With the cold and flu season in full swing, many people are even more obsessed with keeping germs at bay. Unfortunately, a survey conducted by Bradley Corporation indicates there is increasing dissatisfaction with public restrooms.
This focus on sanitation prompts the question to facility managers: have you checked the condition of your restrooms lately? The Bradley hand washing survey revealed that 63% of Americans say they’ve had a particularly unpleasant experience in a public restroom due to the condition of the facilities. That’s up from 51% one year ago.
For businesses, an unpleasant restroom experience creates negative perceptions. Almost three-fourths (73%) of consumers believe a bad restroom indicates poor management. Another two-thirds say an unsavory restroom lowers their opinion of the company, shows the business doesn’t care about customers, and gives the impression the company is lazy or sloppy.
An unpleasant restroom can also translate into lost sales, since 64% of Americans say they’ll either think twice about patronizing the business or will never frequent it again.
The top restroom complaints were: a really bad smell (cited by 82%); toilets that were clogged or not flushed (79%); and an overall appearance that’s dirty, unkempt, or old (73%).
“In our fifth year of doing this national survey, it remains clear that the cleanliness of the public restroom is very important to customers, employees, and other stakeholders who engage with your business,” says Jon Dommisse, director of global marketing & strategic development for Bradley Corporation.
Germ Aversions In Public Restrooms
The survey demonstrates how Americans go to great lengths to avoid coming into contact with germs in a public restroom. They commonly employ such tactics as: operating the toilet flusher with their foot (64%); using a paper towel when touching the restroom door (60%) and faucet handles (37%); and opening and closing doors with their hip (48%).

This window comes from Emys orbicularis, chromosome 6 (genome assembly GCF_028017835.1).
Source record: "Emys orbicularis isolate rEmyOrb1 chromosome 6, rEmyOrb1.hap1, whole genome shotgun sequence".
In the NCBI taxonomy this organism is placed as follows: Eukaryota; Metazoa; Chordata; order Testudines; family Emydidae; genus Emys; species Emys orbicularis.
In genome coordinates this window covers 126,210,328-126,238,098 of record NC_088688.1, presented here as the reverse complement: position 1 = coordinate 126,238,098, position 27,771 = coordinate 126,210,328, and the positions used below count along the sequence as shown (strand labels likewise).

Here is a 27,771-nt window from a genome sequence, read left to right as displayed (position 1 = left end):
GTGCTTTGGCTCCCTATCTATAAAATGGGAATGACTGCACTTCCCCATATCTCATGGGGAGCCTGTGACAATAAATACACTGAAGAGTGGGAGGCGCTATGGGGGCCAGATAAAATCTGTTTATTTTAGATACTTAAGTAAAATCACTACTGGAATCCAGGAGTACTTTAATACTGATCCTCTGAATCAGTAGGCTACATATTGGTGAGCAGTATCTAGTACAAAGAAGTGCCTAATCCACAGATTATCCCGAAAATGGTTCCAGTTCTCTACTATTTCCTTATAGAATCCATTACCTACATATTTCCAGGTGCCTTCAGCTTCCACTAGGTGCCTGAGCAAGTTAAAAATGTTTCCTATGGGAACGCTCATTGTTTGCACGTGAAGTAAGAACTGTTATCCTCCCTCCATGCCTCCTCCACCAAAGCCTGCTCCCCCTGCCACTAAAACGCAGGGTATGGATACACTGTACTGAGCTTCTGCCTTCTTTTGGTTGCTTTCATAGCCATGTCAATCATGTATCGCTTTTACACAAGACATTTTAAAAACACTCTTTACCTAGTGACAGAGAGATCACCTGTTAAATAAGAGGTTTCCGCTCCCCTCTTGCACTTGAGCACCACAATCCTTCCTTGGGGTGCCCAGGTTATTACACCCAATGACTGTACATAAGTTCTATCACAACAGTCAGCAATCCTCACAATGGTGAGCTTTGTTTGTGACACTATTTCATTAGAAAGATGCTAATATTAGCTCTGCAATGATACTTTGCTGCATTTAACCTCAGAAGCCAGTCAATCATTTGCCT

Germ concerns tied to hand washing – or lack thereof – tend to be higher in the food and health industries. Seventy-six percent of Americans are most concerned about somebody not washing their hands in restaurants, while 65% are most concerned about lack of hand washing in hospitals/clinics/doctors’/dentists’ offices, followed by grocery stores at 34%.
Despite this trepidation over touching germs and people not washing their hands, more Americans are simply rinsing their hands with water instead of soaping up after using a public restroom. Seventy percent admit they’ve skipped the important cleansing step. Two years ago when the question was asked, only 54% confessed to just rinsing with water.
In addition, more Americans say they’ve seen someone else leave a public restroom without washing their hands at all. This year, 81% witnessed a non-washing event compared to 74% last year.
Gender Differences In Hand Washing
The survey highlights interesting disparities between men and women in their hand washing habits. Nearly three-fourths of women (74%) say they always wash their hands after using a public restroom compared to just 60% of men always do so.
When asked why they didn’t wash up, the number one reason women give is the use of hand sanitizer. Men cite the lack of soap as their primary reason, followed by an unclean sink or washbasin, and then the use of hand sanitizer. Interestingly, men were almost two-and-a-half times more likely than women to say they didn’t wash up because they didn’t feel the need.
In addition, men are significantly more likely to see another man leave a public restroom without washing his hands. Thirty-eight percent of men say they frequently see someone leave without washing, versus 25% women who report frequently seeing the same phenomenon.
“Men need to get the memo that hand washing is important no matter what,” says Dommisse. “You just can’t argue with the research that says it is the number one way to prevent illness and stay healthy.”
Bradley’s Healthy Hand Washing survey queried 1,015 American adults about their hand washing habits in workplace and public restrooms. Participants were from around the country, ranged in age from 18 to 65 and older, and were fairly evenly split between men and women (47 and 53 percent).